Eurozone economic recovery is set to gain momentum as domestic demand gradually improves, but unemployment is likely to remain high and inflation subdued, the European Commission said on Tuesday.
In its winter forecast, the executive arm of the EU raised the euro area growth forecast for this year to 1.2 percent from 1.1 percent predicted in November. The projection for 2015 was lifted to 1.8 percent from 1.7 percent.
The outlook is for a moderate step-up in economic growth, the commission said.
"The worst of the crisis may now be behind us, but this is not an invitation to be complacent, as the recovery is still modest," European Commissioner for Economic and Monetary Affairs Olli Rehn said.
"To make the recovery stronger and create more jobs, we need to stay the course of economic reform."
The commission expects subdued consumer-price inflation to prevail both in Eurozone and the EU this year. The euro area inflation projection for this year was cut to 1 percent from 1.5 percent. The forecast for 2015 was lowered to 1.3 percent from 1.4 percent.
The projections indicate Eurozone inflation is unlikely to return to the European Central Bank's goal of 'below, but close to 2 percent' in two years.
Though the unemployment rate projections for Eurozone were lowered slightly, the figure is set to remain high. The forecast for this year was cut to 12 percent from 12.2 percent seen in November. The outlook for 2015 was lowered to 11.7 percent from 11.8 percent.
The German economy, the biggest in the currency bloc, is expected to grow slightly faster than expected earlier, driven by domestic demand. The forecast for this year was raised to 1.8 percent from 1.7 percent and the projection for 2015 lifted to 2 percent from 1.9 percent.
France is set for a slow recovery, led by a timid pick up in private consumption, while high unemployment is likely to remain, the report said. The economy is expected to grow 1 percent this year, slightly faster than the 0.9 percent expansion forecast earlier. The prediction for 2015 was left unchanged at 1.7 percent.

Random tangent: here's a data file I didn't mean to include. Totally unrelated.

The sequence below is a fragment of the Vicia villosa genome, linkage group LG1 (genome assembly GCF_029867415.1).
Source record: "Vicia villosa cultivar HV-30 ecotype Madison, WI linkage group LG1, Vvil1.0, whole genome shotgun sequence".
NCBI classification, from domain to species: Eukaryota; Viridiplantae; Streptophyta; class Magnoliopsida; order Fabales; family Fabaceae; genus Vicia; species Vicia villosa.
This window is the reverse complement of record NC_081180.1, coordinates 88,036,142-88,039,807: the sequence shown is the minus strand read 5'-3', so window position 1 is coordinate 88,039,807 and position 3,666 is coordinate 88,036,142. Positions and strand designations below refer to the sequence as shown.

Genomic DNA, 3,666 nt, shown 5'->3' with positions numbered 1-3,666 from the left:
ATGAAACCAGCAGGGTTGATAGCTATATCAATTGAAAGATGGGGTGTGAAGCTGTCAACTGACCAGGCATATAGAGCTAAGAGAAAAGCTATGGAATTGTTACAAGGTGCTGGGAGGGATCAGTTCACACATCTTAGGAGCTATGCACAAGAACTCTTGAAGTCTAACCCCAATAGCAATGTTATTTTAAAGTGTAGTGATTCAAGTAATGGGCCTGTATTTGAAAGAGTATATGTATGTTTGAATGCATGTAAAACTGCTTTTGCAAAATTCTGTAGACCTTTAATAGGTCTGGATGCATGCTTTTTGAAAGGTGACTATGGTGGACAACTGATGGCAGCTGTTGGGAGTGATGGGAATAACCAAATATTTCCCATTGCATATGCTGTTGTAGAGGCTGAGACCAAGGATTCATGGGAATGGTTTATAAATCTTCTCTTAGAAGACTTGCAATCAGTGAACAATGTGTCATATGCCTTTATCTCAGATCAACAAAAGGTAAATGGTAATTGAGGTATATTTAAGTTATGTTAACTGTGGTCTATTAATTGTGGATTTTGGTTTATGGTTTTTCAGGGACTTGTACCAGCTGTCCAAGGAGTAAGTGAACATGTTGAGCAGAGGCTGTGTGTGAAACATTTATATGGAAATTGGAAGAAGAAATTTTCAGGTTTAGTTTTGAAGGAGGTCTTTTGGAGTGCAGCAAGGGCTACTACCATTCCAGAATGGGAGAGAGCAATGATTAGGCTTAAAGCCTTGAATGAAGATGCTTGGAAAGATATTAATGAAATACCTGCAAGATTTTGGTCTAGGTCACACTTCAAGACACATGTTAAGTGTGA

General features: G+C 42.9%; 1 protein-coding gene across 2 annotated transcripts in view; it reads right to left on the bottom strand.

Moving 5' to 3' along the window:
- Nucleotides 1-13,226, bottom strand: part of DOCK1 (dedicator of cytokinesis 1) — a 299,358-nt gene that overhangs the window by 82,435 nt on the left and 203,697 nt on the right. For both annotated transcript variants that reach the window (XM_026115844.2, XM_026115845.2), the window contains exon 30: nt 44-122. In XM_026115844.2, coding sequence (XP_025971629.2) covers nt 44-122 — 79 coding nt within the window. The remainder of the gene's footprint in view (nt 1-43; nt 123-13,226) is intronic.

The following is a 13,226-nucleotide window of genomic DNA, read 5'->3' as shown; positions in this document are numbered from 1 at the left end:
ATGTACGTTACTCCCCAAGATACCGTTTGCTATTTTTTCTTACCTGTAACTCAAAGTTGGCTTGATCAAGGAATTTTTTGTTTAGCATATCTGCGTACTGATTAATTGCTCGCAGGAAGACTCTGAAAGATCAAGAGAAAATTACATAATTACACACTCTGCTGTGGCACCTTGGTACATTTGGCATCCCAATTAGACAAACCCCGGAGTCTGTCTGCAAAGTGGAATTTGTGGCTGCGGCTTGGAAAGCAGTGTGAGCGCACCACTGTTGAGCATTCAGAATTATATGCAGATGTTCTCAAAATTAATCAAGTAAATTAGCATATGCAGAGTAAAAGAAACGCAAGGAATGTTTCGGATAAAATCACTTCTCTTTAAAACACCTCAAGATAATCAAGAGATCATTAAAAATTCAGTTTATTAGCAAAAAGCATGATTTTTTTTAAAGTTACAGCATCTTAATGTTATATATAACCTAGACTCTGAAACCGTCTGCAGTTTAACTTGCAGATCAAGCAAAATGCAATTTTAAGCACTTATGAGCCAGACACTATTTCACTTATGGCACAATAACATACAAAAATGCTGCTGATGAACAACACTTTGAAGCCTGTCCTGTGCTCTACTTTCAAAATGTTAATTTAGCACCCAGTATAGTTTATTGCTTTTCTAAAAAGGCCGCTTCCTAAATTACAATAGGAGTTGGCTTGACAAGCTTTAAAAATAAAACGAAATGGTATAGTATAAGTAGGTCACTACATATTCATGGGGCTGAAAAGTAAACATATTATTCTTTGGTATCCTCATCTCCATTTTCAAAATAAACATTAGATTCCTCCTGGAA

The prospect of strong export growth saw Spain's growth forecast for this year being raised sharply to 1 percent from 0.5 percent. Growth projection for next year was kept at 1.7 percent. In Madrid today, Spanish Prime Minister Mariano Rajoy raised the growth forecast for this year to 1 percent from 0.7 percent.
In contrast, Italy had its forecast for this year cut slightly to 0.6 percent from 0.7 percent, while the prediction for 2015 was retained at 1.2 percent.
Cyprus is forecast to witness a GDP decline this year, down 4.8 percent, which is worse than the previous projection for a 3.9 percent fall. The economy is expected to exit recession next year with 0.9 percent expansion, slightly less than the 1.1 percent forecast earlier.
The new entrant to the currency bloc, Latvia, is expected to grow 4.2 percent this year and 4.3 percent in 2015. Slovenia is forecast to experience a 0.1 percent GDP decline this year and exit recession in 2015 with 1.3 percent growth.
The entire EU economy is forecast to grow 1.5 percent this year and 2 percent in 2015. That is slightly better than the November projection for 1.4 percent and 1.9 percent growth, respectively.
The U.K. is forecast to show robust growth of 2.5 percent this year, faster than the 2.2 percent predicted in November. The outlook for next year was retained at 2.4 percent.
by RTT Staff Writer
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